We received a number of comments about our post about the Alabama court which held that dreadlocks was not an “immutable characteristic” and so was not a racial characteristic covered by Title VII. We print a few below.
Cythia Nance, Professor at the University of Arkansas:
“Good article, but don’t forget about the pseudofolliculitis barbae (facial hair) cases (see, e.g., Trailways, 530 F.Supp. 54) allowing for close cut beards (rather than full shave) due to the fact that African Americans are more likely to experience this condition. I mention this because the article’s conclusion is that grooming and hair cases must be rooted in religion.”
Arjun Buxi, a Strategic Communication & Diversity Professional in Chico, CA:
“This was a fascinating legal argument. ‘Grooming’ being a highly subjective and culture-specific term of appearance, minorities have always had to traverse the co-cultural borders of appearance and demeanor, trying to ‘fit in’ with societal norms.
To be ‘professional’, one adopts the gestures and politeness mannerisms of the dominant culture, and so to be ‘well-groomed’, there is much of the same. The trouble is that many Cultural adornments are common without being mandatory, prevalent choices rather than religious requirement. So as the Court decided, the legal teeth for discrimination protection are hard to find.
Quite frankly, employers deny employment for more frivolous reasons daily. Or no reason at all.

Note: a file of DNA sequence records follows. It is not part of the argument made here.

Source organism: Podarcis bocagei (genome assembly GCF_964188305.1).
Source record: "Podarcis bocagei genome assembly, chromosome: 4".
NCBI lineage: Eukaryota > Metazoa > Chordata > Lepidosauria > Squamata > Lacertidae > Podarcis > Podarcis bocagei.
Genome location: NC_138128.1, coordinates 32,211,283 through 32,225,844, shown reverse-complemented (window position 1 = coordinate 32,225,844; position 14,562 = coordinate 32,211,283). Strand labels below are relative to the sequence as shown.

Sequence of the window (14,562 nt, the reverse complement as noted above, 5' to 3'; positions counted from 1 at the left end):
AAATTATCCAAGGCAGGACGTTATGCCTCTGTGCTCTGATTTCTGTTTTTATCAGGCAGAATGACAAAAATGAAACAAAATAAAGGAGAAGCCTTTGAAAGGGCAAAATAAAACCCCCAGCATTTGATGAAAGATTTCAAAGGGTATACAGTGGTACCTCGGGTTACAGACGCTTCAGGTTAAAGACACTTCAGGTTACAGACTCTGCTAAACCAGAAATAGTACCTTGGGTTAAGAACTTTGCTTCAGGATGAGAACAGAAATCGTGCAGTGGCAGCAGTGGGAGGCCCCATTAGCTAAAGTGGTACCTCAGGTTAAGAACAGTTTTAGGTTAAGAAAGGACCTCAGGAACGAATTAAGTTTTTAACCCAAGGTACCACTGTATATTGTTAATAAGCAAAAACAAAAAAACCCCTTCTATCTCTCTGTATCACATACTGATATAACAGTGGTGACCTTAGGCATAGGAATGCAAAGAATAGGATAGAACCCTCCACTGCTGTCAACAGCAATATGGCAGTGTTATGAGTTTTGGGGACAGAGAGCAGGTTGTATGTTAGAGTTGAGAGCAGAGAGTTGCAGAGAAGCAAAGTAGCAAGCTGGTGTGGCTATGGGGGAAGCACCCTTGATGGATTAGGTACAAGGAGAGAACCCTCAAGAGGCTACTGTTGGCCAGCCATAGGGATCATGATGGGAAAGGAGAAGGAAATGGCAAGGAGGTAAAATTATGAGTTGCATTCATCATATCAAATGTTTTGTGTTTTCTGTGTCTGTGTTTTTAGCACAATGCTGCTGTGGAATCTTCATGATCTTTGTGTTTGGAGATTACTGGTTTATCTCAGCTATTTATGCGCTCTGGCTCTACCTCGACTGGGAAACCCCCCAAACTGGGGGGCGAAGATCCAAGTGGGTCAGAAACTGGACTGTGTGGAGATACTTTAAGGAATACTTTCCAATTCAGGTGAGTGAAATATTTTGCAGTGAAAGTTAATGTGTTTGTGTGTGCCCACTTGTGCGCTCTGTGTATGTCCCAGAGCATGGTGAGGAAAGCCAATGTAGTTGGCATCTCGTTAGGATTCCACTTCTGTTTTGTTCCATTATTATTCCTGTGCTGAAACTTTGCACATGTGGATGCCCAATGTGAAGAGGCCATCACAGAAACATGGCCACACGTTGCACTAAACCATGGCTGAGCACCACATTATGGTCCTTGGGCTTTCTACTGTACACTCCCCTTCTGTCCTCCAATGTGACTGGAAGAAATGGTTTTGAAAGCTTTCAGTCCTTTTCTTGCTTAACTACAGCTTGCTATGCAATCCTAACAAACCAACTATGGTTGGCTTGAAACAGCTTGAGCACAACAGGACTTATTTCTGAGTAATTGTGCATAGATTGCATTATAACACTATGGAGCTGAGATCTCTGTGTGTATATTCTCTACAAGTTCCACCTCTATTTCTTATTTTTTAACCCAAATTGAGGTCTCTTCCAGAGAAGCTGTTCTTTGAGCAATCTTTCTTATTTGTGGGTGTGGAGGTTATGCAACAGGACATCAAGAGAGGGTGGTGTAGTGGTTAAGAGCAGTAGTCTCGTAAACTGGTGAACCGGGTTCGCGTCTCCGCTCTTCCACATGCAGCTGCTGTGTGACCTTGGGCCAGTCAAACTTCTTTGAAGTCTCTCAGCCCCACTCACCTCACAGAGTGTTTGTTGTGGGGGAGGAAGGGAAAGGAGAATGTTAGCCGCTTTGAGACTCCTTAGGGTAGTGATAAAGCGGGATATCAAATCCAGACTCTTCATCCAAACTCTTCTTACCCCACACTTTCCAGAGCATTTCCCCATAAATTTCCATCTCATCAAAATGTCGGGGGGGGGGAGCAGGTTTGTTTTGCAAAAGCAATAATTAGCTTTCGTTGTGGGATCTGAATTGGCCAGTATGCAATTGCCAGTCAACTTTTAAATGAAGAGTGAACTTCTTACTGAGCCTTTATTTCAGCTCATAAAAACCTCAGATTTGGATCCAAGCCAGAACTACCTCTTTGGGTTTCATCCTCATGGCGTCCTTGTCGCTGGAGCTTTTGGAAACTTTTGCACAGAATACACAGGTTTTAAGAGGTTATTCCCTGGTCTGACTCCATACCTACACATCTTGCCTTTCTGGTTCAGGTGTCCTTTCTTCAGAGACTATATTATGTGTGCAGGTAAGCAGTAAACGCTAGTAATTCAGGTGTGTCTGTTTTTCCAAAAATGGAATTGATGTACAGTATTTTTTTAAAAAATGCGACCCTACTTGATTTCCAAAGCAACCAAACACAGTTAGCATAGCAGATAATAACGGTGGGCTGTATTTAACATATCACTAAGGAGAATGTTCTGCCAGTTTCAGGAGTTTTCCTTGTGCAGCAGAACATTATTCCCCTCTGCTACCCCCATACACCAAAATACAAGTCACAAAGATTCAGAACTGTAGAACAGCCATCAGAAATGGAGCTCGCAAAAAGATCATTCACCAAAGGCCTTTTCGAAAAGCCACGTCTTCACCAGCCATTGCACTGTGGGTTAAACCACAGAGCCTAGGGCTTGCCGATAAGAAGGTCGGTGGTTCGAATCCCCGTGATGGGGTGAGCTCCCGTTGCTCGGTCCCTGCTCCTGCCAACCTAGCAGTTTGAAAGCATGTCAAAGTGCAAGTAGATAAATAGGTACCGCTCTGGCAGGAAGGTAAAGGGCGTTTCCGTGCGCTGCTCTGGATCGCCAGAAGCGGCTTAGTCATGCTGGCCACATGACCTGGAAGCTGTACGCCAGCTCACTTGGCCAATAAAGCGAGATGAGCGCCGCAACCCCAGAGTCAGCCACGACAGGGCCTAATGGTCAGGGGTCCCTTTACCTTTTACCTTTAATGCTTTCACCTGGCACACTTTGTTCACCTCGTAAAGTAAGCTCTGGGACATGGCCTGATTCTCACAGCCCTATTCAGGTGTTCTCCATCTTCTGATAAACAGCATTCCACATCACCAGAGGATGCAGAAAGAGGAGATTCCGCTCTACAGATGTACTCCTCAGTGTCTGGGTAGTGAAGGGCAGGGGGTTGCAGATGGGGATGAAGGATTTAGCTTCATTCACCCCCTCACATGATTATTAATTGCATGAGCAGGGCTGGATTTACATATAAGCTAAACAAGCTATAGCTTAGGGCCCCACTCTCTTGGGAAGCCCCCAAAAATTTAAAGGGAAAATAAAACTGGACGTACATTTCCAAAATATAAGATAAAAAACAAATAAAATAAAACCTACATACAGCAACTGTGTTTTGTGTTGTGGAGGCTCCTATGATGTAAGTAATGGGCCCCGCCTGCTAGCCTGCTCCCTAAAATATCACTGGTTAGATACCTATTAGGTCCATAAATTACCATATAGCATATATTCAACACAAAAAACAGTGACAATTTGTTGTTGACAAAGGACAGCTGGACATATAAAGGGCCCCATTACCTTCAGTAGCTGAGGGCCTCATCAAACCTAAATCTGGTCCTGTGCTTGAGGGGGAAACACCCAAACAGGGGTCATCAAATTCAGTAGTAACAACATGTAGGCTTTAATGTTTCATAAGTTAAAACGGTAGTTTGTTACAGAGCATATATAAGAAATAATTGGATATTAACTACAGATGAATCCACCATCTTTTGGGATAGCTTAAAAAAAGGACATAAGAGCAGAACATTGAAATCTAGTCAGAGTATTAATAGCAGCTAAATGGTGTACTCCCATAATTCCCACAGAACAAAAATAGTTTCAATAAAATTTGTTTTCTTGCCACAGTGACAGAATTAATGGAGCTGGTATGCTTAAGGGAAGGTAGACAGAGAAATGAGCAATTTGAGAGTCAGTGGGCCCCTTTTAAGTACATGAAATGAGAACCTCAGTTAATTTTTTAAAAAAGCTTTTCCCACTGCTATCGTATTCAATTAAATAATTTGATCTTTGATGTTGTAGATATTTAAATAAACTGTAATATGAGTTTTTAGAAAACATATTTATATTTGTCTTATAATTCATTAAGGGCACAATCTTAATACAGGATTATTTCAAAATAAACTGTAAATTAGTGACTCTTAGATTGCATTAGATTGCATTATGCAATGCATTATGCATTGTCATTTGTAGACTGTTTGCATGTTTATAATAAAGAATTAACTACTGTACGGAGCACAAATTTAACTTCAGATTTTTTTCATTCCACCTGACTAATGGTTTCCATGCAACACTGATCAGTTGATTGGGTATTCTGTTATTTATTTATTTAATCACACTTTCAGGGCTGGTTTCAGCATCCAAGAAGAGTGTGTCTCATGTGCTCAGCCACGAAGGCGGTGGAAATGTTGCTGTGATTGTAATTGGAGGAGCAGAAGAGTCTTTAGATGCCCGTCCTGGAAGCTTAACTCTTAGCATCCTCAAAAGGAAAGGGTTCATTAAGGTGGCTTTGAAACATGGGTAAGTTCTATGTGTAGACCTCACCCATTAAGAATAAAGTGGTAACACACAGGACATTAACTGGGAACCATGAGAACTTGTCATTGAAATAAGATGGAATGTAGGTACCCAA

Yet, I would venture that had the African-American woman been a customer, rather than prospective employee, the outcome may have been different due to the legal (and power) relationships being switched.
What it really comes down to is the Corporate World’s demand for employee-brand image conformity (which is non-inclusive) contrasted with the legal liberties of business owners. The only real redress is social change, and a new, inclusive cultural mindset. And, I think this is happening.”
Jennifer Dianne “JD” Thomas, a lawyer in NYC:
“I enjoyed reading your article about dreadlocks in the Alabama courts. It reminded me that last year a 7-year-old student at Deborah Brown Community School in Oklahoma was asked to leave the school. She was told that her dreadlocked hairstyle was “unacceptable.” The school received much backlash after the story broke. It is interesting to see how similiar situations play out in the courts. Perhaps as corporate culture encounters more skilled and professional of diverse backgrounds how people decide to wear their hair will become a less important factor.
Annita, a diversity counselor in Grand Rapids, Michigan: “Go EEOC!”